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For most of us, having a baby is the most profound, intense, and fascinating experience of our lives. Now scientists and philosophers are starting to appreciate babies, too. The last decade has witnessed a revolution in our understanding of infants and young children. Scientists used to believe that babies were irrational, and that their thinking and experience were limited. Recently, they have discovered that babies learn more, create more, care more, and experience more than we could ever have imagined. And there is good reason to believe that babies are actually smarter, more thoughtful, and even more conscious than adults.
This new science holds answers to some of the deepest and oldest questions about what it means to be human. A new baby’s captivated gaze at her mother’s face lays the foundations for love and morality. A toddler’s unstoppable explorations of his playpen hold the key to scientific discovery. A three-year-old’s wild make-believe explains how we can imagine the future, write novels, and invent new technologies. Alison Gopnik—a leading psychologist and philosopher, as well as a mother—explains the groundbreaking new psychological, neuroscientific, and philosophical developments in our understanding of very young children, transforming our understanding of how babies see the world, and in turn promoting a deeper appreciation for the role of parents.
“[Gopnik’s] account of what the science of recent decades has had to say about infants’ minds tells a fascinating story of how we become the grown-ups that we are.”—The New York Times
"In The Philosophical Baby, cognitive scientist Alison Gopnik asks what the study of developing minds can tell us about philosophical mysteries. The human capacity for wild imagination, for example, presents a puzzle for a species whose survival depends on representing reality as accurately as possible . . . As a guide to the field of cognitive development, there can be few people better qualified than Gopnik. This eminent developmental scientist writes with wit, erudition and an admirable aversion to jargon, and her book provides an intriguing perspective on some philosophical questions."—Charles Fernyhough, Financial Times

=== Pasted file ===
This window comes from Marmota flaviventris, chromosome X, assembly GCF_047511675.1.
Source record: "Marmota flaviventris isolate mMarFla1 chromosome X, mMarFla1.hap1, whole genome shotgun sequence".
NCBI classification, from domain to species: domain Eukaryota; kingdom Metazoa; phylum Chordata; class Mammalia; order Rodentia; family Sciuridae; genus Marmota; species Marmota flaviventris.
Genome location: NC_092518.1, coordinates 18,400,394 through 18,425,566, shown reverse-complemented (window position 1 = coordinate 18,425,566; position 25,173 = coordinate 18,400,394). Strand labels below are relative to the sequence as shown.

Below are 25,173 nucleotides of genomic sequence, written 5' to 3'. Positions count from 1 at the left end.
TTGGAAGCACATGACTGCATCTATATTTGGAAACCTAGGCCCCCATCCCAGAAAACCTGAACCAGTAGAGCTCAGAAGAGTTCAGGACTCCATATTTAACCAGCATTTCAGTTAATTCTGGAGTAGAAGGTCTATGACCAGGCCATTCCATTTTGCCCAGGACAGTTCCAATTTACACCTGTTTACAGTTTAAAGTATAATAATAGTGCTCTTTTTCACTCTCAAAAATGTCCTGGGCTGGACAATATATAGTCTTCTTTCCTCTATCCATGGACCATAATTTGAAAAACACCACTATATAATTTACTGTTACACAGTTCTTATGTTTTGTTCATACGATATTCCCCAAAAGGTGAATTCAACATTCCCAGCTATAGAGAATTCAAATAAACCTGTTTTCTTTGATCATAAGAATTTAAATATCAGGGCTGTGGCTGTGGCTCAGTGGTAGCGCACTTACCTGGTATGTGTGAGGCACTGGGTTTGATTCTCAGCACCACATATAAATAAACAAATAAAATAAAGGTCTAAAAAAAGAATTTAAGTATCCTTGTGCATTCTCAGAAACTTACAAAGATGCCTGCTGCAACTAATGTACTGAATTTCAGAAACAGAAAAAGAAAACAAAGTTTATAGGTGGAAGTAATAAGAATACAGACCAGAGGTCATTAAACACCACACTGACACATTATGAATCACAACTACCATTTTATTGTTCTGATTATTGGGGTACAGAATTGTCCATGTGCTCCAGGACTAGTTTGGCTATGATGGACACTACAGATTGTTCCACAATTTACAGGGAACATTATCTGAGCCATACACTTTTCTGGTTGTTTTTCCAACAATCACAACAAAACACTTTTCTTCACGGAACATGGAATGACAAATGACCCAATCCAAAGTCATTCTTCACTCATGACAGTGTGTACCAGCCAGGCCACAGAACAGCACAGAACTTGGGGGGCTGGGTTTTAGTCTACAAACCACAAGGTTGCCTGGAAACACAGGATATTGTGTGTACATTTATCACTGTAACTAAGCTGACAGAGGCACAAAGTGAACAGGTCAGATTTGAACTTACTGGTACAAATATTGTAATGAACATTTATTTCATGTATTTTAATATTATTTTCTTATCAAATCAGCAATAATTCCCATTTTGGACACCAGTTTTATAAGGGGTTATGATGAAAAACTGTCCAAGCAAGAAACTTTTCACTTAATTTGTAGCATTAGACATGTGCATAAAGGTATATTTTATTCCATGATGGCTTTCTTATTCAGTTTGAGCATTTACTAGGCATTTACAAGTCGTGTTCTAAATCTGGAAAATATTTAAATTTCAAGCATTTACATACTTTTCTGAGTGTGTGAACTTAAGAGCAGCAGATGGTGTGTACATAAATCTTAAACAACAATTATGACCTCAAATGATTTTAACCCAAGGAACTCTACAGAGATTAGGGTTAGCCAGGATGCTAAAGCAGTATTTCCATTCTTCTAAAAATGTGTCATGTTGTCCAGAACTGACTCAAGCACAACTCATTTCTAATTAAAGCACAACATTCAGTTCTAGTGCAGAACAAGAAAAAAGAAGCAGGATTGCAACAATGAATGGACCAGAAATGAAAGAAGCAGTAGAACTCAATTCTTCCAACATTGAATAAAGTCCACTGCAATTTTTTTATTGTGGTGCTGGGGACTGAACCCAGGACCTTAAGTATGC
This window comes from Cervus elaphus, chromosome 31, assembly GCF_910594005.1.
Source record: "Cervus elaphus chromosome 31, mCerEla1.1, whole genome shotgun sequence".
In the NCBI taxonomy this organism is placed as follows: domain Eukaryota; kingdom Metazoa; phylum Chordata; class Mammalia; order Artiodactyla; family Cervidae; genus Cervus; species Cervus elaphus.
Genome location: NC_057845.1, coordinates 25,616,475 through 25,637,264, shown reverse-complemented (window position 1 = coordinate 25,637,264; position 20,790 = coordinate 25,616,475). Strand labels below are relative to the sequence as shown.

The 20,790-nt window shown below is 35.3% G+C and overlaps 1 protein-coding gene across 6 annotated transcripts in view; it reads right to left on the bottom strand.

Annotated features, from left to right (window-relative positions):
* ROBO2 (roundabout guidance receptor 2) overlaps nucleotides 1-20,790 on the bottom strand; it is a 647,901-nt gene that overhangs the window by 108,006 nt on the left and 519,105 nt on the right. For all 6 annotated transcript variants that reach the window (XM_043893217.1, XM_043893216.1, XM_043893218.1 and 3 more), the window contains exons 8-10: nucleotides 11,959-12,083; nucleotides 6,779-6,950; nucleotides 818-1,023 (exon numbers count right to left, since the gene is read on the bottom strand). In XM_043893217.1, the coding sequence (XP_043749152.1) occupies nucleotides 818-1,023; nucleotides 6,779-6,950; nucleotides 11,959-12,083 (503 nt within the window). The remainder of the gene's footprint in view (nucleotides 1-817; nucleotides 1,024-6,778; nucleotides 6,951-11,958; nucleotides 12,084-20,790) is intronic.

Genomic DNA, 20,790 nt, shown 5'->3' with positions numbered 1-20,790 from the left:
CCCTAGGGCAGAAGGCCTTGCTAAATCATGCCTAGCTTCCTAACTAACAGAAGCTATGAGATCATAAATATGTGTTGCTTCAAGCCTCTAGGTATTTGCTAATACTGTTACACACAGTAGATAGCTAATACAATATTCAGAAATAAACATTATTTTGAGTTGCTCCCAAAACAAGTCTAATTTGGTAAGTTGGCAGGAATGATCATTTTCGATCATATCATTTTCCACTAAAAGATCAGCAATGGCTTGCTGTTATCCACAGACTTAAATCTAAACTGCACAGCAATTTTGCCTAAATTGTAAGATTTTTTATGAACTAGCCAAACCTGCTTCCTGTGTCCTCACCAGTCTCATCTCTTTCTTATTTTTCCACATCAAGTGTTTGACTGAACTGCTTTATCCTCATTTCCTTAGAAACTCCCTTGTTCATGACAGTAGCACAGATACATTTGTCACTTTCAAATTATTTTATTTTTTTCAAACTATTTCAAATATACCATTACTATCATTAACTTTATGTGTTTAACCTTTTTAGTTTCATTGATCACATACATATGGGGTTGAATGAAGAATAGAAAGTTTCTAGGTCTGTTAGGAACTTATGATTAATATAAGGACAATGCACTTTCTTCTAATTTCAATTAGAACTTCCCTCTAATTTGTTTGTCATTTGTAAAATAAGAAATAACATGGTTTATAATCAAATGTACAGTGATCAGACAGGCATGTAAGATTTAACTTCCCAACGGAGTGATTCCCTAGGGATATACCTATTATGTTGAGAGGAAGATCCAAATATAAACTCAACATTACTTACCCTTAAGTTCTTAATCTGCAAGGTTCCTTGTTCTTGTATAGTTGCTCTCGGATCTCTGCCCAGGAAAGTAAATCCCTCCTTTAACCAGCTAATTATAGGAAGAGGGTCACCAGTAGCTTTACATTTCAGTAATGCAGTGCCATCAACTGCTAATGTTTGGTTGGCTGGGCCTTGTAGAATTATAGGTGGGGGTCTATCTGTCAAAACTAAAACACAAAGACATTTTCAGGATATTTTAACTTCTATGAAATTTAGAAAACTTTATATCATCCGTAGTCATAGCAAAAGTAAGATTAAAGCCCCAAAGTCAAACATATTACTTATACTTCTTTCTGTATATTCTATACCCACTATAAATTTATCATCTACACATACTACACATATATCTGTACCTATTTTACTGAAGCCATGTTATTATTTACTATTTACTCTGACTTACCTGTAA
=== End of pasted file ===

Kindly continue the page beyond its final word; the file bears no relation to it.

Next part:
"I've often wondered, peering into those wide, unblinking eyes, just what it's like to be a baby. Now, thanks to Alison Gopnik's fascinating new book, The Philosophical Baby: What Children's Minds Tell Us About Truth, Love, and the Meaning of Life, I have a pretty good idea . . . [Gopnik] likens a baby's attention to a lantern, casting its light in all directions, illuminating the nooks and crannies of a strange, new world—perfect for learning a great deal in a short time . . . It's that lantern-like consciousness that allows a baby to construct a mental map of her world and how it works. Contrary to Sigmund Freud and Jean Piaget, who believed young children were limited to a 'here and now' existence, Gopnik's research proves that even 1-year-olds are capable of counterfactual thought—that 'coulda-woulda-shoulda' thinking that allows us to learn from experience, consider possibilities and change our future behavior accordingly. Humans have by far the longest childhood of any primate species. Gopnik presents compelling evidence that this period of extended helplessness is actually a key to our evolutionary success. Lantern consciousness, counterfactual thinking and imaginative play allow children to explore alternative worlds and scenarios. During this period of 'paradoxically useful uselessness,' children learn to see the world as it could be, and to make plans to create that world—skills that will be crucial in an ever-changing adult society. Play is indeed the work of childhood, and it has been since the dawn of Homo sapiens. Gopnik is a fine writer, and her wit enlivens a subject that could easily veer into the overly abstract. Her willingness to poke gentle fun at herself, her own parenting foibles and her hometown of Berkeley make for enjoyable reading. She is also passionate about her subject. The Philosophical Baby isn't simply a summary of recent research on young minds. Rather, Gopnik seeks to place early childhood in the context of 2,500 years of Western philosophy. Children, she writes, help provide answers to deep, meaning-of-life questions. They 'put us in touch with important, real and universal aspects of the human condition,' such as awe, magic, beauty and truth. Babies and children are our future, in more than the simple genetic sense. They will one day dramatically reshape our world, as every generation before them has done. We would be wise in this era of diminishing resources and test-obsessed education to provide them with the love, security and unstructured time they need to play, imagine and explore the vast range of human possibilities. Because the very people who will ultimately create the world of the future, 'the explorers we set out there at the farthest edge,' as Gopnik concludes in her moving final chapter, 'look very much like our children.'"—Mark Sloan, author of Birth Day: A Pediatrician Explores the Science, the History, and the Wonder of Childbirth, San Francisco Chronicle